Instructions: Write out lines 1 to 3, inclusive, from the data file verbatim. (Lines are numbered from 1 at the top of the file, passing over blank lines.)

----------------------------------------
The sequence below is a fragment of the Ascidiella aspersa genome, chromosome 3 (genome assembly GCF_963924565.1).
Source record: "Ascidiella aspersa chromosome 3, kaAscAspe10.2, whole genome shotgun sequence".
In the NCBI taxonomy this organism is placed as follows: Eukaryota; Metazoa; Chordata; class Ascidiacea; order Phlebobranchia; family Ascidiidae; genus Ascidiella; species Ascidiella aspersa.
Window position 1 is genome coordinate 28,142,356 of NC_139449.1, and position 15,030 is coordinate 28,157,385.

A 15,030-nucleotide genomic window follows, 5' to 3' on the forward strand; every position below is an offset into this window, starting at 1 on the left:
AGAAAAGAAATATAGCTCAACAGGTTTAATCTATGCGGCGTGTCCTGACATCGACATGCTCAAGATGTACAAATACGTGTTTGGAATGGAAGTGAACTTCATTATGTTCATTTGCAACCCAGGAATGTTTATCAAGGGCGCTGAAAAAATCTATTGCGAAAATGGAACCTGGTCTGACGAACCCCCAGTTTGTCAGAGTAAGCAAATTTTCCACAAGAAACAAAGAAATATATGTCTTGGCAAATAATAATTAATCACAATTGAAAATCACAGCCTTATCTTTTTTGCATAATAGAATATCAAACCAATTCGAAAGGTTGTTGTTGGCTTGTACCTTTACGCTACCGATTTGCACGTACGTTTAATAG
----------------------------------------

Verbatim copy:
The sequence below is a fragment of the Ascidiella aspersa genome, chromosome 3 (genome assembly GCF_963924565.1).
Source record: "Ascidiella aspersa chromosome 3, kaAscAspe10.2, whole genome shotgun sequence".
In the NCBI taxonomy this organism is placed as follows: Eukaryota; Metazoa; Chordata; class Ascidiacea; order Phlebobranchia; family Ascidiidae; genus Ascidiella; species Ascidiella aspersa.